Elsie and the Pig

For anyone who knew Elsie, the story I’m about to tell won’t come as a surprise. Elsie was hands-on, her clothes often covered in mud, her behavior boisterous at times. In her family, she was the quiet one, for everyone else, she was rather peculiar with a sense of humor bordering the crude. With a heart too sensitive for the outside world, she kept her feelings hidden behind a facade of I-don’t-care, her emotions aggressive whenever she feared someone threatened to expose her inner world.

Her stories always rather gory, her friends were used to hearing fables of lost limbs, wives celebrating their husbands’ deaths and infected dog bites. They didn’t flinch at pet names such as Ebola or Plague and had learned to laugh off her regular slurs. So one day, when Elsie started to tell one of her stories in a voice bubbling with suppressed rage, no one questioned the name she used to describe a beloved family member and that, in return, said a lot about Elsie’s friends themselves.

“Didn’t I tell you,” Elsie asked half annoyed. “She’s finally dead. I can’t believe how long it took her to finally call it quits.”

Blinking her eyes, Amaya looked confused at her circle of friends: Francine and Lilo. They all shook their heads. “What was that, who died?”

“That doggone Nana pig,” Elsie returned matter-of-fact. “I mean seriously, too fat to walk and too lazy to do anything about it. Looking after her was such a drag.”

Amaya swallowed hard when the words hit her brain. “I didn’t know she was sick,” she muttered, trying her best not to offend her friend with her usual words of comfort.

“The doctor only told us two weeks ago, but we’ve known for a long time. I’d put something in her food to get it over with sooner, but my mother was against it. She was too close to her, too attached.” Elsie sighed. “I get it. But I’m happy it’s all over now.”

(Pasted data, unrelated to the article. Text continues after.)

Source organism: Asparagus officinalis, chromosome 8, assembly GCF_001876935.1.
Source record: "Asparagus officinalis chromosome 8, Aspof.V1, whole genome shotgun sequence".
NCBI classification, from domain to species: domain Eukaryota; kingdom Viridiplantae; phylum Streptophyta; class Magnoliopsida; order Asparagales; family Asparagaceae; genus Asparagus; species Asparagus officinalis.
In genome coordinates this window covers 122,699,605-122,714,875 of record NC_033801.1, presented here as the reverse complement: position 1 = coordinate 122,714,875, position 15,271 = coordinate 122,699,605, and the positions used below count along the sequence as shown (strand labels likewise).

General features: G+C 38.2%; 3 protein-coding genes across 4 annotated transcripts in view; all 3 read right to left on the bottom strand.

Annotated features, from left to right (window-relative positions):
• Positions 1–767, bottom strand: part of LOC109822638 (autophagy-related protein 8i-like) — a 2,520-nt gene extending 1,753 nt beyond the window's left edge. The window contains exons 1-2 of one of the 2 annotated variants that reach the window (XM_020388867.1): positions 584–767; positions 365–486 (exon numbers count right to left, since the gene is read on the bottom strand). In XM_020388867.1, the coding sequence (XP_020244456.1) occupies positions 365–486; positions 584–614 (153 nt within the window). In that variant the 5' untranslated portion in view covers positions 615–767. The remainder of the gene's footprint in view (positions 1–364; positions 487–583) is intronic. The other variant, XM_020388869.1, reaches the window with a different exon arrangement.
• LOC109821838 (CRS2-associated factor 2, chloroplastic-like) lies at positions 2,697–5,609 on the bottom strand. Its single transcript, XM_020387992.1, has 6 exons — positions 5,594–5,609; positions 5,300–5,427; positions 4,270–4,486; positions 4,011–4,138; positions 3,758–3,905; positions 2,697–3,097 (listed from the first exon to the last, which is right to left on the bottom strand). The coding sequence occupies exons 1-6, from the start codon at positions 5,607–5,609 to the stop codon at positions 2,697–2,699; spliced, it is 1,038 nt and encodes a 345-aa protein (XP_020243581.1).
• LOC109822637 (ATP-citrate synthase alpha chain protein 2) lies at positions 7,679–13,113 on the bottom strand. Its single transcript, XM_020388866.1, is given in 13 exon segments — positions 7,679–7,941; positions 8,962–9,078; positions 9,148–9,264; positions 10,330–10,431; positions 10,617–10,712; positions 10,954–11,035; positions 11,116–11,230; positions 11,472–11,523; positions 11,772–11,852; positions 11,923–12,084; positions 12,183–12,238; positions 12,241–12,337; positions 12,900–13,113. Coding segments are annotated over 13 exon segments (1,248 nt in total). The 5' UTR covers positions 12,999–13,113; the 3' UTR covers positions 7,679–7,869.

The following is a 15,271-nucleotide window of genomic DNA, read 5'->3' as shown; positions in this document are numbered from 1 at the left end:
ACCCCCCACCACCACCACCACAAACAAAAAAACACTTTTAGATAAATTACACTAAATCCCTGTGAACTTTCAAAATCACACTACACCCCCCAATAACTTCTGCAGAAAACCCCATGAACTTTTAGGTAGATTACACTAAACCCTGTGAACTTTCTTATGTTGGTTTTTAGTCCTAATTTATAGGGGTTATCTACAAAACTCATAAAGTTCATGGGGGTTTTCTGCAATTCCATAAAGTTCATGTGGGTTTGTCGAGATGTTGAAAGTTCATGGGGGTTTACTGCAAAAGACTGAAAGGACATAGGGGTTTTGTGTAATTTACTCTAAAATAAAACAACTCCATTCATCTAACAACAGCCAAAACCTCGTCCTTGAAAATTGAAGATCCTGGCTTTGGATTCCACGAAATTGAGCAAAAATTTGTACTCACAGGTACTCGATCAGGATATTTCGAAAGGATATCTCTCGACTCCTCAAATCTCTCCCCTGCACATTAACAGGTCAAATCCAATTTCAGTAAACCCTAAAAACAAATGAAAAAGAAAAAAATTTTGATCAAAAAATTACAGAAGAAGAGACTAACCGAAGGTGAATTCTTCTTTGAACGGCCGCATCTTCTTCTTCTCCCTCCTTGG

“Why did she die,” Francine cut in quietly, her face a mask of waspy control while her eyes told a whole different story.

“Cancer,” Elsie replied with a shrug. “Might as well have been the fat she’d put on over the past few months. Who knows.”

“Maybe she gained weight because of her illness,” Amaya tried her best to turn the conversation into a more compassionate direction, one of those habits that could drive Elsie up the walls.

“I don’t care why she was obese. She was a fat pig that had become a nuisance to our family. I’m happy she’s gone.”

“But you’ll sure miss her,” Lilo interrupted, ignoring the stiff look Francine and Amaya were giving her in dire hope to drop the subject.

“I don’t know. She never really did anything for me. No hard feelings, but I won’t miss cleaning her crap.”

“When is the funeral,” Amaya cleared her throat to cover her outrage. How come she’s still my friend, a question written all over her face.

“There’s no funeral. We’ll put her in a box and throw her in a hole by the bushes. Covered with dirt, maybe she’ll do something good that way feeding the plants.”

Exchanging looks, Amaya, Lilo and Francine held their collective breaths until Elsie spoke again in a voice that suggested she was done discussing the topic at hand. “By the way, we are going to give her stuff away, so if you know someone who needs a cage.”

“A cage?” Lilo inhaled sharply, her face unable to mask her surprise.

“Yeah, the big one my Nana used,” Elsie nodded with a crooked smile. “Spoiled them rotten, those guinea-pigs. I’m glad she didn’t live to see her favorite piggy suffer such a gruesome good-bye.”

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